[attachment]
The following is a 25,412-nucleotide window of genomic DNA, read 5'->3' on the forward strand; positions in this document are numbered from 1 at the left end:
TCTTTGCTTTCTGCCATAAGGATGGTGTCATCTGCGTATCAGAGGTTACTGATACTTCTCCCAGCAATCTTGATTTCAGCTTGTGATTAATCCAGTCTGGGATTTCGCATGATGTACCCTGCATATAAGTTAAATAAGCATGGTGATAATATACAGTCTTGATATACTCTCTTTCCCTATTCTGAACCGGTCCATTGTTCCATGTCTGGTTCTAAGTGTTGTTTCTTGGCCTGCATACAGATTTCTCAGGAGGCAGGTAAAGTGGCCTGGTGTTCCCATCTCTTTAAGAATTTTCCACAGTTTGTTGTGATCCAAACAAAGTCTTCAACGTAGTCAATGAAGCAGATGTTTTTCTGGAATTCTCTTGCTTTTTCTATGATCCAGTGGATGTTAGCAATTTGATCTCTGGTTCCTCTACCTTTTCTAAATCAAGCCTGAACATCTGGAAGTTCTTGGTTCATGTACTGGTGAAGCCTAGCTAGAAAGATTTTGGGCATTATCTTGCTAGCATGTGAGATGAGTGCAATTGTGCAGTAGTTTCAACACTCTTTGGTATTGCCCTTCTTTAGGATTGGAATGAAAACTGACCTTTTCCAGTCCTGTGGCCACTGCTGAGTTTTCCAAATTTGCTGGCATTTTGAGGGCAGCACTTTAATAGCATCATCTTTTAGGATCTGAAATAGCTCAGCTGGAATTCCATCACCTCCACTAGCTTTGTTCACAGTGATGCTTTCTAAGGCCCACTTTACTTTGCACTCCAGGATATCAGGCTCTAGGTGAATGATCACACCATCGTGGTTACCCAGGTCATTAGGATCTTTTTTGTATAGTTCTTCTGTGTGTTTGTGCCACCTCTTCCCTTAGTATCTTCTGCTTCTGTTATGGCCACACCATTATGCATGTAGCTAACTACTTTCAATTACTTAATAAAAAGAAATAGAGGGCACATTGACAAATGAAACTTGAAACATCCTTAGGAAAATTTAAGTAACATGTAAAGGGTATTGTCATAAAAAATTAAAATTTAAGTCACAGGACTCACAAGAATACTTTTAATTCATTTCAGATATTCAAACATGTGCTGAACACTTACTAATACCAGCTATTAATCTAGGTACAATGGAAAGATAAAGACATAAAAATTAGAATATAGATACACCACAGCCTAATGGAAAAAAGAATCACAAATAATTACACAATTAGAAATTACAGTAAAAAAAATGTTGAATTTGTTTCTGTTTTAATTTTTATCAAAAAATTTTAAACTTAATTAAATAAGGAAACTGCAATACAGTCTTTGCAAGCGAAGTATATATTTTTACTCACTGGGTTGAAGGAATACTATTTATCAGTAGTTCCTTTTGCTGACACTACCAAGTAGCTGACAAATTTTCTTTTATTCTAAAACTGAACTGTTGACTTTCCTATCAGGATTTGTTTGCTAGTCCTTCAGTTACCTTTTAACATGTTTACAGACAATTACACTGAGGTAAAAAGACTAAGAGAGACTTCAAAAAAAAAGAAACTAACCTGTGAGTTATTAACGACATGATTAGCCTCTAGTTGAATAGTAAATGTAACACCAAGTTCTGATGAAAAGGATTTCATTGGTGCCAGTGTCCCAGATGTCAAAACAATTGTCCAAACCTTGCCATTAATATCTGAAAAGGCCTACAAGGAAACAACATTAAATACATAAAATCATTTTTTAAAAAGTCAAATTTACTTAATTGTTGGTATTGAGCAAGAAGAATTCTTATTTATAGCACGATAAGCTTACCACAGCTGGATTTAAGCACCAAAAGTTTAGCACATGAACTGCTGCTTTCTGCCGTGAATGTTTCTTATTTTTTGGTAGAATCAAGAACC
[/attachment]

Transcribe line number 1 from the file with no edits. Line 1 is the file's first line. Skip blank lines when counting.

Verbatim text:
The following is a 25,412-nucleotide window of genomic DNA, read 5'->3' on the forward strand; positions in this document are numbered from 1 at the left end: